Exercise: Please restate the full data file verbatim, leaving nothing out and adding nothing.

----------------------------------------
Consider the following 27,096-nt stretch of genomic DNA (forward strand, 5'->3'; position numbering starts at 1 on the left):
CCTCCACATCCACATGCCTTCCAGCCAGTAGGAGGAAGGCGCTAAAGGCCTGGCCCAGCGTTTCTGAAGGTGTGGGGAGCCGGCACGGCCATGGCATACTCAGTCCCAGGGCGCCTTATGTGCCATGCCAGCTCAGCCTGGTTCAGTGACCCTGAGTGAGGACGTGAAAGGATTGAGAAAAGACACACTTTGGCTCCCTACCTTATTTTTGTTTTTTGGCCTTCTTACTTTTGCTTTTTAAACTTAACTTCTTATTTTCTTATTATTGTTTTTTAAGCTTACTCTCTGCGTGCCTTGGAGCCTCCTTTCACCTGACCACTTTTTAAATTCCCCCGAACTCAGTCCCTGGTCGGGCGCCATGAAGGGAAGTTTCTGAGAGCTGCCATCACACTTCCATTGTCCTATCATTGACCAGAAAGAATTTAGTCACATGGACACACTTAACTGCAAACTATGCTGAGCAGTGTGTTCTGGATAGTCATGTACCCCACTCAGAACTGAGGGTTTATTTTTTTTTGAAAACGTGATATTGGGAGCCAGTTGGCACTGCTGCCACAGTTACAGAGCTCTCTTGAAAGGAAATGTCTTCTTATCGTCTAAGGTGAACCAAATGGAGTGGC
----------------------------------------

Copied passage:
Consider the following 27,096-nt stretch of genomic DNA (forward strand, 5'->3'; position numbering starts at 1 on the left):
CCTCCACATCCACATGCCTTCCAGCCAGTAGGAGGAAGGCGCTAAAGGCCTGGCCCAGCGTTTCTGAAGGTGTGGGGAGCCGGCACGGCCATGGCATACTCAGTCCCAGGGCGCCTTATGTGCCATGCCAGCTCAGCCTGGTTCAGTGACCCTGAGTGAGGACGTGAAAGGATTGAGAAAAGACACACTTTGGCTCCCTACCTTATTTTTGTTTTTTGGCCTTCTTACTTTTGCTTTTTAAACTTAACTTCTTATTTTCTTATTATTGTTTTTTAAGCTTACTCTCTGCGTGCCTTGGAGCCTCCTTTCACCTGACCACTTTTTAAATTCCCCCGAACTCAGTCCCTGGTCGGGCGCCATGAAGGGAAGTTTCTGAGAGCTGCCATCACACTTCCATTGTCCTATCATTGACCAGAAAGAATTTAGTCACATGGACACACTTAACTGCAAACTATGCTGAGCAGTGTGTTCTGGATAGTCATGTACCCCACTCAGAACTGAGGGTTTATTTTTTTTTGAAAACGTGATATTGGGAGCCAGTTGGCACTGCTGCCACAGTTACAGAGCTCTCTTGAAAGGAAATGTCTTCTTATCGTCTAAGGTGAACCAAATGGAGTGGC